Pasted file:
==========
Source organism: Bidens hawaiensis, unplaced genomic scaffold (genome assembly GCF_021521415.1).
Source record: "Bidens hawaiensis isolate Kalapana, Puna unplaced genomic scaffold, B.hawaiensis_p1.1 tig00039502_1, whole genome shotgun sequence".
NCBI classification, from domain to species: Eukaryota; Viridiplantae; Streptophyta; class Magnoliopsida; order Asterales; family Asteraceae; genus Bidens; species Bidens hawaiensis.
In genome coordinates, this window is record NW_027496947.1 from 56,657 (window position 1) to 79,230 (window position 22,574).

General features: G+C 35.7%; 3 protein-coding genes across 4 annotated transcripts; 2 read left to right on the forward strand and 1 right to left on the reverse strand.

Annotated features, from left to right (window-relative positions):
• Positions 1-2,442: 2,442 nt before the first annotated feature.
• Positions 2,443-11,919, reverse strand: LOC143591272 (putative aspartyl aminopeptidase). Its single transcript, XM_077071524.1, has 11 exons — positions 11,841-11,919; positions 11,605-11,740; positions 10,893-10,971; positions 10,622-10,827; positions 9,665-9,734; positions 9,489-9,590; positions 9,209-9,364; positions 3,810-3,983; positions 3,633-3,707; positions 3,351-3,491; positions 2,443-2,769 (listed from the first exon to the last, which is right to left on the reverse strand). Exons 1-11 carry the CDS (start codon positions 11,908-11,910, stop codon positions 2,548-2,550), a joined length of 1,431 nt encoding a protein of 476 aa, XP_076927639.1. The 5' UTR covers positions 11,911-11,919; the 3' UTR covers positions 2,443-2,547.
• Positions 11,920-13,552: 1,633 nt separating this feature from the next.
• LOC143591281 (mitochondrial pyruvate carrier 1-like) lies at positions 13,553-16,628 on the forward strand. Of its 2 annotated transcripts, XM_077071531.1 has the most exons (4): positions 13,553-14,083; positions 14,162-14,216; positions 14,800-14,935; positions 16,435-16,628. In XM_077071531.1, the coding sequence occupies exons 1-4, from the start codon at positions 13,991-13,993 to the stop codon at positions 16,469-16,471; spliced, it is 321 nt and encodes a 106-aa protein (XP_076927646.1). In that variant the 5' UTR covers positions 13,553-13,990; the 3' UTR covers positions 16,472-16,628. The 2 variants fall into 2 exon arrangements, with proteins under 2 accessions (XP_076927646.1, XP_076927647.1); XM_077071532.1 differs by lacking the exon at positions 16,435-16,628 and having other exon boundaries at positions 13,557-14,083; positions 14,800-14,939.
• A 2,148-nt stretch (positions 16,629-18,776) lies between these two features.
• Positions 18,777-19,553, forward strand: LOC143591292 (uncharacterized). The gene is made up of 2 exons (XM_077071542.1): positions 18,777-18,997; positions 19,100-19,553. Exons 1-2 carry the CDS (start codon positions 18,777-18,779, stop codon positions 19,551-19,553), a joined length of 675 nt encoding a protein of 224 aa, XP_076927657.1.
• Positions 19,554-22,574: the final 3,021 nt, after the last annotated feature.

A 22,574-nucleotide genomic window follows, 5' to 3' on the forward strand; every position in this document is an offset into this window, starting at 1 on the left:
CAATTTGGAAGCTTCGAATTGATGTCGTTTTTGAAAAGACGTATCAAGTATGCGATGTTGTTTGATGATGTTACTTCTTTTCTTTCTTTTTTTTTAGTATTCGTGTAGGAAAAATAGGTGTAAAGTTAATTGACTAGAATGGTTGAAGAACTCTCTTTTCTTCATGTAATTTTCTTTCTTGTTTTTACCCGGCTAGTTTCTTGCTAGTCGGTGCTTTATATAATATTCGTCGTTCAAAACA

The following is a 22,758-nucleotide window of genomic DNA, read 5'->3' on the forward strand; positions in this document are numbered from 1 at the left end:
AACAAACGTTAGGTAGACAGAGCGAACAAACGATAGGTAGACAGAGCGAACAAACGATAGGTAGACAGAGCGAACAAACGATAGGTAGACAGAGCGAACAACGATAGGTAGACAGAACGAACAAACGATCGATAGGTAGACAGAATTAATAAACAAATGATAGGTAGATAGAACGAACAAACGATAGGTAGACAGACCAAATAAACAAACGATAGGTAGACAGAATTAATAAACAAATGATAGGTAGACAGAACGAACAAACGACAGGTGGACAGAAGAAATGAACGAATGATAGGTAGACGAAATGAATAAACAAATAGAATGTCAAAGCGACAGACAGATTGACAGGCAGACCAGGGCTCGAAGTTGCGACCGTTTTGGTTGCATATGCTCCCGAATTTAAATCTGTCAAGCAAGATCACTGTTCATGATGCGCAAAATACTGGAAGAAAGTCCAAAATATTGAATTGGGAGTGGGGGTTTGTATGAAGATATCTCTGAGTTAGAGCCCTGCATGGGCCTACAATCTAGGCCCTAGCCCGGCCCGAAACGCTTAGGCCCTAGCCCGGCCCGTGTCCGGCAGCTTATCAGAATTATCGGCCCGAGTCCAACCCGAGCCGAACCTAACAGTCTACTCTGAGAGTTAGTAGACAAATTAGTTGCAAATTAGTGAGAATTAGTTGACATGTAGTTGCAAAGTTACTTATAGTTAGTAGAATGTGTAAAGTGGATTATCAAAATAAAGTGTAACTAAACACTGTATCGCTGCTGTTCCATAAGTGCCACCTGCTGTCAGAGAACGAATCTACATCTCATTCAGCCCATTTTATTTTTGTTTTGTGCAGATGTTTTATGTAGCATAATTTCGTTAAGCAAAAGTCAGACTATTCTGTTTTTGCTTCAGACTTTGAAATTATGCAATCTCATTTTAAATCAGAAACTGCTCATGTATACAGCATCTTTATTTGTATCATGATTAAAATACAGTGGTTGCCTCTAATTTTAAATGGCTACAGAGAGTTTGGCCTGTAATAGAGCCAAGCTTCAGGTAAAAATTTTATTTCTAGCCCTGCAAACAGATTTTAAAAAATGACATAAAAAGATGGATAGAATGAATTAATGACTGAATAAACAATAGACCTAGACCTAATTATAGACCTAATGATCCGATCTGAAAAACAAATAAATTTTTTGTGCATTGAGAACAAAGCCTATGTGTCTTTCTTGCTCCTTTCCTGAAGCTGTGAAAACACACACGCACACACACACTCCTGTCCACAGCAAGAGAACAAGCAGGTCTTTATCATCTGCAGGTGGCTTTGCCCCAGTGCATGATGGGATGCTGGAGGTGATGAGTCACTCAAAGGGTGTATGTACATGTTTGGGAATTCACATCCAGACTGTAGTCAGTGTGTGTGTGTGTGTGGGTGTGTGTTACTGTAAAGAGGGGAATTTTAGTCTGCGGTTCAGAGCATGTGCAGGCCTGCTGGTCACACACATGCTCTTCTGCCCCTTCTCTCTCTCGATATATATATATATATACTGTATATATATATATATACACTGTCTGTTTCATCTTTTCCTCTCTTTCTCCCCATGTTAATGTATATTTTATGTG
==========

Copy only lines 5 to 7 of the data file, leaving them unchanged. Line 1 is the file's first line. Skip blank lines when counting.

General features: G+C 35.7%; 3 protein-coding genes across 4 annotated transcripts; 2 read left to right on the forward strand and 1 right to left on the reverse strand.

Annotated features, from left to right (window-relative positions):
• Positions 1-2,442: 2,442 nt before the first annotated feature.